Professional Development as High Wire Routine: The EC Ning’s Third Webstitute
Call it a hunch. With 110+ people signed up to participate in The English Companion Ning’s third Webstitute, our version of an online professional development conference, it struck me that it would be smart to just double check that the free webinar space was functioning as always. I must have known. Why else would I just roll my eyes when I saw that Elluminate, the meeting venue, had been acquired by Blackboard. Or when I couldn’t access the meeting space. Or when emails, tweets, even a call to Blackboard technical support yielded…zip.
Such is the beauty of the highwire act known as the World Wide Web. The possibilities are as mind blowing as the likelihood that you—or your event—will crash and burn. I keep telling my pre-service students that they should expect that technology in their classrooms will fail. Always have a Plan B in mind, I say.
I have a Plan B; the Webstitute will go on as planned. It’ll take some hustle to pull it together. And that’s OK, because they’re paying me the big bucks…uh, actually, no. No bucks at all.
And that’s the point. All over the Web, zillions of people are doing amazing work for no money. Because it is a good thing, or the right thing, to do. I would add, because we can.
Jim Burke, the highly regarded author and educator, created the English Companion Ning several years ago, almost on a whim, after he returned from the NCTE (National Council of Teachers of English) annual convention. He did it for two reasons: one, because he thought it would be good if English teachers, especially new ones, had a place to go for support and help, and two, because he could.
The EC Ning has roughly 28,000 members today. While Jim doesn’t say how much time he spends taking care of the Ning, I’m guessing it’s upwards of a dozen or more hours a week—probably even more than that. Jim also pays the (hefty) Ning fees out of his own pocket.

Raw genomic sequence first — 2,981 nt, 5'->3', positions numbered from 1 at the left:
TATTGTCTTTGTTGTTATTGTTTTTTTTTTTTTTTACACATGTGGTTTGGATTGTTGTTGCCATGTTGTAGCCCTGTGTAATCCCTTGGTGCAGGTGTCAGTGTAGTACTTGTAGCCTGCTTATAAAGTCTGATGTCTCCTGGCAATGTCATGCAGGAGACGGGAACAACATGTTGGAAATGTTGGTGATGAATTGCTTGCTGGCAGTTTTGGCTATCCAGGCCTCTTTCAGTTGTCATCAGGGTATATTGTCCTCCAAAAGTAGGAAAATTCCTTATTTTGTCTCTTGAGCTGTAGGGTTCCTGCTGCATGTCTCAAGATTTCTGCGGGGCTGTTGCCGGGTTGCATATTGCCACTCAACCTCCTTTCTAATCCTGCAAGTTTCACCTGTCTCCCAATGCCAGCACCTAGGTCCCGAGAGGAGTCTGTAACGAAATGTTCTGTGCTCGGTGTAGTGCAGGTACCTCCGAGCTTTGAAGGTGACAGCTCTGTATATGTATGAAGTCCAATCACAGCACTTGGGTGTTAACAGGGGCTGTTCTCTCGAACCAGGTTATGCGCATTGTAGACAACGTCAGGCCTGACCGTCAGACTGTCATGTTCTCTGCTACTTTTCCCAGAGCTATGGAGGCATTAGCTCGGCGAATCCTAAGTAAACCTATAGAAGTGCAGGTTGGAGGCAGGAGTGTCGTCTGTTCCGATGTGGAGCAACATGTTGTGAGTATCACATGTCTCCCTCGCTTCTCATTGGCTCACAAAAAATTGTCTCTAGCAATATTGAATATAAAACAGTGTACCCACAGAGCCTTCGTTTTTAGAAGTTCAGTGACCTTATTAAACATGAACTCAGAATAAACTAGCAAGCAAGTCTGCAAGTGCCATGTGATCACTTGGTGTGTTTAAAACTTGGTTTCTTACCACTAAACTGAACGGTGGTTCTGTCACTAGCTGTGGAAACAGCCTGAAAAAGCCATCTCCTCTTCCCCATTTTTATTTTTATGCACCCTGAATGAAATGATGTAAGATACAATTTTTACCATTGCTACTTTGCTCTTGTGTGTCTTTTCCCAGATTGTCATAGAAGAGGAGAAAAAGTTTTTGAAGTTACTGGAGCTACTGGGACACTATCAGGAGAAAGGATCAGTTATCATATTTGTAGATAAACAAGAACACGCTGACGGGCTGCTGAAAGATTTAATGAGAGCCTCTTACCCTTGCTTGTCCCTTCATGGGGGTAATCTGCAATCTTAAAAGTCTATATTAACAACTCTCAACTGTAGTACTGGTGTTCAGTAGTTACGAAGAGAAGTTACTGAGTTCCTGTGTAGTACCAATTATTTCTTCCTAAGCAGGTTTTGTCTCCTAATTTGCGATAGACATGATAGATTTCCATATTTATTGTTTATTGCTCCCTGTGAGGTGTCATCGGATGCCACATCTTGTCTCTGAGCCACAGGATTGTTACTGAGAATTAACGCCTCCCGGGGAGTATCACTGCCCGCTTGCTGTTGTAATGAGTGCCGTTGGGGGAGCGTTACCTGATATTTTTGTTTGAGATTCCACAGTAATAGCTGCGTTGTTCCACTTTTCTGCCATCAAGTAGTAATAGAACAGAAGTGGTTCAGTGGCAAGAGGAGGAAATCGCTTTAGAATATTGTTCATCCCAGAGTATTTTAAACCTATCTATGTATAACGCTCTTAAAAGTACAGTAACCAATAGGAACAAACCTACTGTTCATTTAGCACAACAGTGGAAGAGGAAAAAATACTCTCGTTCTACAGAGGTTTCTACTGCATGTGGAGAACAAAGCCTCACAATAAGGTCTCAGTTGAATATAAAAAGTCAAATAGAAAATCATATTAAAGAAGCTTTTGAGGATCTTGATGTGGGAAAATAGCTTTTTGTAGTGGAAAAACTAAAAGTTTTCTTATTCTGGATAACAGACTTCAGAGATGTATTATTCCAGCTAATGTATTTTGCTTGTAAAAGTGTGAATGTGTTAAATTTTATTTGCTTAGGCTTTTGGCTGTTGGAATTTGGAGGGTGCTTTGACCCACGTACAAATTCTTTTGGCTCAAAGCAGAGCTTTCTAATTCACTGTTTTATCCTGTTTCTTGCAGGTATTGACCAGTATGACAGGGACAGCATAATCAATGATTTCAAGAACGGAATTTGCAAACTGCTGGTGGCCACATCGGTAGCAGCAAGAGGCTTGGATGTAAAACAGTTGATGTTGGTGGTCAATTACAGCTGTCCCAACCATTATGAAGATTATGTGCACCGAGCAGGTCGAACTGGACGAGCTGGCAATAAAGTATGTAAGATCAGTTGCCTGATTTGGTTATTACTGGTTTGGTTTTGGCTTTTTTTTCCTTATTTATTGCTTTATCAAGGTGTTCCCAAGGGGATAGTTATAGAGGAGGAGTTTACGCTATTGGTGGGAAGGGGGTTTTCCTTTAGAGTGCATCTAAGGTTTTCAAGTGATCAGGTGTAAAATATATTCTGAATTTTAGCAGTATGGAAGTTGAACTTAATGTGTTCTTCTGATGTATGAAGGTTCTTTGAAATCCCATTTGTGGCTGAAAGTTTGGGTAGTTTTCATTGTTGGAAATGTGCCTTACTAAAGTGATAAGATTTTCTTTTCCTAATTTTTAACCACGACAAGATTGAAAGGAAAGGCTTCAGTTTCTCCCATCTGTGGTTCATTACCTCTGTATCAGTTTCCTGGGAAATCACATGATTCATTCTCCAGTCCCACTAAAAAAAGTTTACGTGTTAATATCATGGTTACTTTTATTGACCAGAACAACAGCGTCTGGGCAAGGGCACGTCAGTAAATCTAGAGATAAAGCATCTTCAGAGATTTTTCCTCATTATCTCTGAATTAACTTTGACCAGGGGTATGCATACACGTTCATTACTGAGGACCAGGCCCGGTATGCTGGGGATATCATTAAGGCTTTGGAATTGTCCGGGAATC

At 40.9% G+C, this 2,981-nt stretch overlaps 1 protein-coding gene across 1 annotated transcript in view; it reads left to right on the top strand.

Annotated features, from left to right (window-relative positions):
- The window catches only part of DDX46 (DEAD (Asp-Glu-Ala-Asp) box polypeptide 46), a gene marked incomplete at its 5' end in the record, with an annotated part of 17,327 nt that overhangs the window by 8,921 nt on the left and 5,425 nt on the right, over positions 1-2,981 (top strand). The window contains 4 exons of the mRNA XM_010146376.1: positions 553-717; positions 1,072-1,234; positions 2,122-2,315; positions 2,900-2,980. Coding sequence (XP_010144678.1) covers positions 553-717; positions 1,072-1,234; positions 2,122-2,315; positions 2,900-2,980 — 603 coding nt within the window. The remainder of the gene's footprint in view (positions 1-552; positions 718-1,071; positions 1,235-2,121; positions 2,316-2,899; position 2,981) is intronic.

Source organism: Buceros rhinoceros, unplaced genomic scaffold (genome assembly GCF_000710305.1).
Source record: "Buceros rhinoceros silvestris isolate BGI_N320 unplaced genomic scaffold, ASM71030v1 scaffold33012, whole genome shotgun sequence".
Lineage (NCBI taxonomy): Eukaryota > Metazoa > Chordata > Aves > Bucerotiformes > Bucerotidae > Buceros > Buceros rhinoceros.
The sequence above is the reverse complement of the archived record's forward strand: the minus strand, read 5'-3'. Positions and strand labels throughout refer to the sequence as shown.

It strikes me that there’s a tradition of this kind of insanity—i.e., work extremely hard for no money— on the Internet. Take Wikipedia. I recently read that if the all-volunteer Wikipedia editors were paid, they would produce less, not more. The operating system, Linux, was created by Linus Torvalds as a free, open source project—free, maintained and developed by volunteers (who happen to be high-level computer scientists). Mozilla’s Firefox: ditto. Creative Commons, an alternative to restrictive copyright laws, opens access to all kinds of information on the Web—people freely sharing their photos, research, reports, presentations, videos…because we can.
I’ve been behind the scenes of the Webstitutes for a bunch of reasons. First off, I have the privilege of working with brilliant, creative, veteran teachers and educational leaders from all over the country: Gary Anderson, IL; Teresa Bunner, NC; Jen Ansbach (NJ); and, on previous Webstitutes, Jeff See, WI. Second, I think our Webstitutes fill teachers’ genuine needs & desires for meaningful professional development.
But from the beginning, when PD on the Ning was just an idea in an email, I’ve also had a secret, crazy kind of hope that we would provide a model, maybe even a spark of inspiration, for other educators who want to play an active part in designing professional development for themselves and their colleagues.
Because we all can.